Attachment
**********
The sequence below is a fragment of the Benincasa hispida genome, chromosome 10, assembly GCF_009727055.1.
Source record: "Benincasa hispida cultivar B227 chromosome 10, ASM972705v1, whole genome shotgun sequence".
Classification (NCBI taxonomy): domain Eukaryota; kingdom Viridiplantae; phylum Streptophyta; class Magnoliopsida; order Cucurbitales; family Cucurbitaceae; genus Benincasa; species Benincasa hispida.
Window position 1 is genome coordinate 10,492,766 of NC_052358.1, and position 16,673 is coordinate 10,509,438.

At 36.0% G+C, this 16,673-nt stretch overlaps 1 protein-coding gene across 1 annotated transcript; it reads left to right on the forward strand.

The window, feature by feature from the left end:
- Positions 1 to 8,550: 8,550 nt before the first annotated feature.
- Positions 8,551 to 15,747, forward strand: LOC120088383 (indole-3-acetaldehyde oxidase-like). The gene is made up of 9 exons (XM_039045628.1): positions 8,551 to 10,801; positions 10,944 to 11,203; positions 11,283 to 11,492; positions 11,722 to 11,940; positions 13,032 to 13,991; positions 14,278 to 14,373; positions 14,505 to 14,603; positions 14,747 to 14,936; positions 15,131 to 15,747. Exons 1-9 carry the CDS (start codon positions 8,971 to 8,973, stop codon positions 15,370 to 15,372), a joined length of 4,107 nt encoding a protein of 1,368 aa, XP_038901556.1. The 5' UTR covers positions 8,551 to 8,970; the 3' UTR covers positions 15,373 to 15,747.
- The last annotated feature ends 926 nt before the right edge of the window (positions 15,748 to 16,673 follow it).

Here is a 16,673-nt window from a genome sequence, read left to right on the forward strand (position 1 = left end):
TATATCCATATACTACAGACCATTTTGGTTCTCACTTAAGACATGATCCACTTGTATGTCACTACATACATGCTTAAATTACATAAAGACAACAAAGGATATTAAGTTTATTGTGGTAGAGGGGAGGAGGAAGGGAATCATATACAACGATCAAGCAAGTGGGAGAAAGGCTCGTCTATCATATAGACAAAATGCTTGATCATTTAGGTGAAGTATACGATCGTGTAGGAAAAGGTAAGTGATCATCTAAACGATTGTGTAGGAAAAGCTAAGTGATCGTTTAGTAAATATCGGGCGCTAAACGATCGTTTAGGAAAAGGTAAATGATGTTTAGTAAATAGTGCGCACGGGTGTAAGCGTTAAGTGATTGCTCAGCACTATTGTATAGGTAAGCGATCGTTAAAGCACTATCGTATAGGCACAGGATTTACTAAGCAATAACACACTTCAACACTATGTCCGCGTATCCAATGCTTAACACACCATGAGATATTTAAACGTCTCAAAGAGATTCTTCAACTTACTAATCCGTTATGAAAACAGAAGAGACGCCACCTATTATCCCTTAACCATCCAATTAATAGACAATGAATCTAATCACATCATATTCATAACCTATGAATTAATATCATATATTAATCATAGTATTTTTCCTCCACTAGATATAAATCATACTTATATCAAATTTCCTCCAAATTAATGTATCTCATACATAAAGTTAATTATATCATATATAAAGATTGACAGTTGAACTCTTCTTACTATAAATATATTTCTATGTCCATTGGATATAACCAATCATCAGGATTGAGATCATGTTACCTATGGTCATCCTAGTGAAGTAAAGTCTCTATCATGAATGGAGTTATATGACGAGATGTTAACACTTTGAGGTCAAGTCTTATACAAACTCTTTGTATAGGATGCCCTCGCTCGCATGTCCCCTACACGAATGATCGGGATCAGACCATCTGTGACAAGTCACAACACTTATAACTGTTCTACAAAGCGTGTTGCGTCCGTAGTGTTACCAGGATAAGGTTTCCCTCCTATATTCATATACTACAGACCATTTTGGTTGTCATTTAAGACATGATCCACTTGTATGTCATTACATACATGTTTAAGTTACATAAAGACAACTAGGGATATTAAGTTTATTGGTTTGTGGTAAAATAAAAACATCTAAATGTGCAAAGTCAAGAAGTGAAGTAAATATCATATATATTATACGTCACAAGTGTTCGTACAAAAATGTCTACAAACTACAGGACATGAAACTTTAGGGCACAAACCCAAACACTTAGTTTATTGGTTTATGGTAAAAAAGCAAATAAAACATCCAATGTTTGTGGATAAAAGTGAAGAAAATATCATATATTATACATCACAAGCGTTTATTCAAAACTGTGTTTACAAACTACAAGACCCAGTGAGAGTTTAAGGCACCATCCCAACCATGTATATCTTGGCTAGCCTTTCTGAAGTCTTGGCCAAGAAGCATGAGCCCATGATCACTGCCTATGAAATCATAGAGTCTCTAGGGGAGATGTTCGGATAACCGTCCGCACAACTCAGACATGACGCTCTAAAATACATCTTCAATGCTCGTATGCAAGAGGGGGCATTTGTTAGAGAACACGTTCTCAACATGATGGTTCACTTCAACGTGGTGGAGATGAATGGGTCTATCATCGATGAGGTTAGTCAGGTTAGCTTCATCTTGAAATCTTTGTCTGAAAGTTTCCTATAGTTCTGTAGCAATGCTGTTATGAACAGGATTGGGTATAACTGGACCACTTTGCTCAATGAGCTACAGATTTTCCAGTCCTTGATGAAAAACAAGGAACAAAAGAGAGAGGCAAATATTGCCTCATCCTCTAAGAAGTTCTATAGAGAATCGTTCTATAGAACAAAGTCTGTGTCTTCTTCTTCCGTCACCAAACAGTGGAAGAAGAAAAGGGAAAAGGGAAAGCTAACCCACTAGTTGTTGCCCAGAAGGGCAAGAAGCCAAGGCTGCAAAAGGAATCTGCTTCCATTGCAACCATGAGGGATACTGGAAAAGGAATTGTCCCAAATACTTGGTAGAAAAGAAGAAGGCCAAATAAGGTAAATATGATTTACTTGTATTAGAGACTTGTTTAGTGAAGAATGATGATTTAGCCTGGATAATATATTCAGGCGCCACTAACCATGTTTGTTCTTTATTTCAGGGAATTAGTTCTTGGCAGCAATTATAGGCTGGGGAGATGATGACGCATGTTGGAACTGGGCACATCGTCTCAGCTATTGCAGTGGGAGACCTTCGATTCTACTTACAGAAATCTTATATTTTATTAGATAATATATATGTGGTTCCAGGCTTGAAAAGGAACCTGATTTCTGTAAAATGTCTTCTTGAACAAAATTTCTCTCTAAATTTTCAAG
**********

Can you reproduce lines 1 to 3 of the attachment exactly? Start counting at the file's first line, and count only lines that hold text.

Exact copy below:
The sequence below is a fragment of the Benincasa hispida genome, chromosome 10, assembly GCF_009727055.1.
Source record: "Benincasa hispida cultivar B227 chromosome 10, ASM972705v1, whole genome shotgun sequence".
Classification (NCBI taxonomy): domain Eukaryota; kingdom Viridiplantae; phylum Streptophyta; class Magnoliopsida; order Cucurbitales; family Cucurbitaceae; genus Benincasa; species Benincasa hispida.